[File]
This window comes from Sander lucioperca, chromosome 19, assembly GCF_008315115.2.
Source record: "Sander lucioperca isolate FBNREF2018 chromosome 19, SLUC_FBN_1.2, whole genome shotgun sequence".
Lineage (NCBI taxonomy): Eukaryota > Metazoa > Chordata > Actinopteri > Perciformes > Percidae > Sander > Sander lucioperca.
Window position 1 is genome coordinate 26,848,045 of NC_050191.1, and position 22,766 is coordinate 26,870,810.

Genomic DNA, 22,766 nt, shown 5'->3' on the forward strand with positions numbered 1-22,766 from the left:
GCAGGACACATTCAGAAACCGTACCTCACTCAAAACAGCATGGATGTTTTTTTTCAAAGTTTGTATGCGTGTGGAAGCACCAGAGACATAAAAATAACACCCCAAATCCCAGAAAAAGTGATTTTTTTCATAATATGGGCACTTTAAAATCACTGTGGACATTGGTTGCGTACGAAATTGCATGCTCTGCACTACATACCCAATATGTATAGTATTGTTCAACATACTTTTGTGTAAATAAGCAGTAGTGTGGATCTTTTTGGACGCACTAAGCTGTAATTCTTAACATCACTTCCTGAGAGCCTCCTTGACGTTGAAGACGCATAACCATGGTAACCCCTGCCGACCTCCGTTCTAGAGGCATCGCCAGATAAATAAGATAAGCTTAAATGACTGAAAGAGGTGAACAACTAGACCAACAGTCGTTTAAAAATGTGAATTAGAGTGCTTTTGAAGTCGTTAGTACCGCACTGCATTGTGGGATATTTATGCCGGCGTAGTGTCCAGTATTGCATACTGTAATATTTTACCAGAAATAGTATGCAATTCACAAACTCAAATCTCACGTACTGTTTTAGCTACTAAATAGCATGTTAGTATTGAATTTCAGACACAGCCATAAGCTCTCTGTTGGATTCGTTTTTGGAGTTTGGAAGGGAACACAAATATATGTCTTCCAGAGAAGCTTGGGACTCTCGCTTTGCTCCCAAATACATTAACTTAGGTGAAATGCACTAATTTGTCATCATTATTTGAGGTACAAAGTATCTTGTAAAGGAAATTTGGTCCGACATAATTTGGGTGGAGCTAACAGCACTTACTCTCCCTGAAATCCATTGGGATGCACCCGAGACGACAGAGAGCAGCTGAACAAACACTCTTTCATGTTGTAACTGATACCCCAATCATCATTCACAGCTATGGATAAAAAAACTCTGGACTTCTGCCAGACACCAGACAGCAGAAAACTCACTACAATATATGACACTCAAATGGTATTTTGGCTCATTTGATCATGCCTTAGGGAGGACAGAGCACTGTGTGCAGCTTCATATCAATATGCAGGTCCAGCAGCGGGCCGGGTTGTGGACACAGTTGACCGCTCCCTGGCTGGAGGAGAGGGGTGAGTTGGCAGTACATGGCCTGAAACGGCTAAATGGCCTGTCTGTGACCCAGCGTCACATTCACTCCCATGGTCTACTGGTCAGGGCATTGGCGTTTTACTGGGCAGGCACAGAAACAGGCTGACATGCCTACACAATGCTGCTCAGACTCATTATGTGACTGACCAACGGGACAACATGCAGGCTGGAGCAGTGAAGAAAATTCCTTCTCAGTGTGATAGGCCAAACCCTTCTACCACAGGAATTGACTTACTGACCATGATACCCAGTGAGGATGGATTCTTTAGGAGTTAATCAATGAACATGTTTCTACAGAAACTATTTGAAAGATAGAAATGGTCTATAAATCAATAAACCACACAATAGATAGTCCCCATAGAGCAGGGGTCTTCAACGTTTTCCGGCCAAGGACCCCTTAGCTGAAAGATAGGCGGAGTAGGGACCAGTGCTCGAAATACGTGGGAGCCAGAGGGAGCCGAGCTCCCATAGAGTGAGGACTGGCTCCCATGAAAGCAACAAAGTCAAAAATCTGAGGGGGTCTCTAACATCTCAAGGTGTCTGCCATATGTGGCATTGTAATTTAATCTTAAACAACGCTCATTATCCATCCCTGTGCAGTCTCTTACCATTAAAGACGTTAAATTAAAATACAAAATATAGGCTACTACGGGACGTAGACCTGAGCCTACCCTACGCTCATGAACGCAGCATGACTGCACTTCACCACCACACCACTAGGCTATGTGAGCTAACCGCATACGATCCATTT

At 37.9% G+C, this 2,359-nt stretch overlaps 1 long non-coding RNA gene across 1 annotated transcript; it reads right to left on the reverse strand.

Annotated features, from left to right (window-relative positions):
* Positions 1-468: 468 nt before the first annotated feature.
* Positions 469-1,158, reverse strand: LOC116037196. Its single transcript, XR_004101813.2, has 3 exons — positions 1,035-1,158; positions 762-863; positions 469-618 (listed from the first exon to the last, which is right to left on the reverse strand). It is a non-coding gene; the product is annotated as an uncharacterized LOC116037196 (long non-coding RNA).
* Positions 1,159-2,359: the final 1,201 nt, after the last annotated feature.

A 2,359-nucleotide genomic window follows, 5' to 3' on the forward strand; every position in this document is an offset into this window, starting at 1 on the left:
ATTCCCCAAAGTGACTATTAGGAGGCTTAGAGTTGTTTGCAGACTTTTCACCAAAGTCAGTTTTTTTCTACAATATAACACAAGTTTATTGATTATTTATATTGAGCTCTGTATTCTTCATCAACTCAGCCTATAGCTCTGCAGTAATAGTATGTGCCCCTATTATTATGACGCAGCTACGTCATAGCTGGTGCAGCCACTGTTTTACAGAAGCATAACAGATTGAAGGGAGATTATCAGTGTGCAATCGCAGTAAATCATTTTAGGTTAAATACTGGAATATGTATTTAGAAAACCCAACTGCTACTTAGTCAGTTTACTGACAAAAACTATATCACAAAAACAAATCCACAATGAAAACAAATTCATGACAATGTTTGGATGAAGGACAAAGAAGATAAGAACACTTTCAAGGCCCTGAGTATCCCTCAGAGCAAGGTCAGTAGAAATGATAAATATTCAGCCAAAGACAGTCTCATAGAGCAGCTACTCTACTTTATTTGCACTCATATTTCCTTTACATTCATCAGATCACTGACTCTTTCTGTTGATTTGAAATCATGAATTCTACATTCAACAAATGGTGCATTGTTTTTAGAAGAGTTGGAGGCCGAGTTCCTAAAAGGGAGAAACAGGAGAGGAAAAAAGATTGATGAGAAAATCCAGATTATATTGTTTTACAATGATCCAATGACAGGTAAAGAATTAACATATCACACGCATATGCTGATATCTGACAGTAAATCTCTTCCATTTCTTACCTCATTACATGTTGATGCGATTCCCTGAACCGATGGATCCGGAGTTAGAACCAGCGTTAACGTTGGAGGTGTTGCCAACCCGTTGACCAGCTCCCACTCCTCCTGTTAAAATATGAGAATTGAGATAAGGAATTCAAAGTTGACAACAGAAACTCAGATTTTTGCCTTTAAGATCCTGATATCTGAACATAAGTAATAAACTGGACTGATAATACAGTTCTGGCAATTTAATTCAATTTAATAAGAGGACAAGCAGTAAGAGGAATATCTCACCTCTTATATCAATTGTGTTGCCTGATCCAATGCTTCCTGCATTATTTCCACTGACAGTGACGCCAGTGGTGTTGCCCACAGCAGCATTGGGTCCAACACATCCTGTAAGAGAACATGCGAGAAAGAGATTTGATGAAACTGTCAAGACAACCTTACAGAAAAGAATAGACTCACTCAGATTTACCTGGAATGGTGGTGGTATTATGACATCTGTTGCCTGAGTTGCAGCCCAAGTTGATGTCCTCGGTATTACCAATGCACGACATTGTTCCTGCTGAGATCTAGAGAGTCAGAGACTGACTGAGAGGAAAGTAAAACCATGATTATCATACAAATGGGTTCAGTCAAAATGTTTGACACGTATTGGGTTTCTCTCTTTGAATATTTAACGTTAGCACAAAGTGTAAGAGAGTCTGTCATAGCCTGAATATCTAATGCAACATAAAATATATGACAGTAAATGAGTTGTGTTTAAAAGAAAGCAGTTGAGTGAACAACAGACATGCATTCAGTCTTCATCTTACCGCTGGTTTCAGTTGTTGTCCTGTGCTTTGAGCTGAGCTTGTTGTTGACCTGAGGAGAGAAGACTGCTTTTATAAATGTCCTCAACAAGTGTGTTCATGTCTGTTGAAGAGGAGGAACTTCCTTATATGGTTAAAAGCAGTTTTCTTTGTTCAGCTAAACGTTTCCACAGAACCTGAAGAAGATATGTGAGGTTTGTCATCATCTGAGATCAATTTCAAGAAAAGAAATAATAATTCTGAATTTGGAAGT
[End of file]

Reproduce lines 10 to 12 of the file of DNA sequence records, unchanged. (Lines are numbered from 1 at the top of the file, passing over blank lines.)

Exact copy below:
* Positions 469-1,158, reverse strand: LOC116037196. Its single transcript, XR_004101813.2, has 3 exons — positions 1,035-1,158; positions 762-863; positions 469-618 (listed from the first exon to the last, which is right to left on the reverse strand). It is a non-coding gene; the product is annotated as an uncharacterized LOC116037196 (long non-coding RNA).
* Positions 1,159-2,359: the final 1,201 nt, after the last annotated feature.

A 2,359-nucleotide genomic window follows, 5' to 3' on the forward strand; every position in this document is an offset into this window, starting at 1 on the left: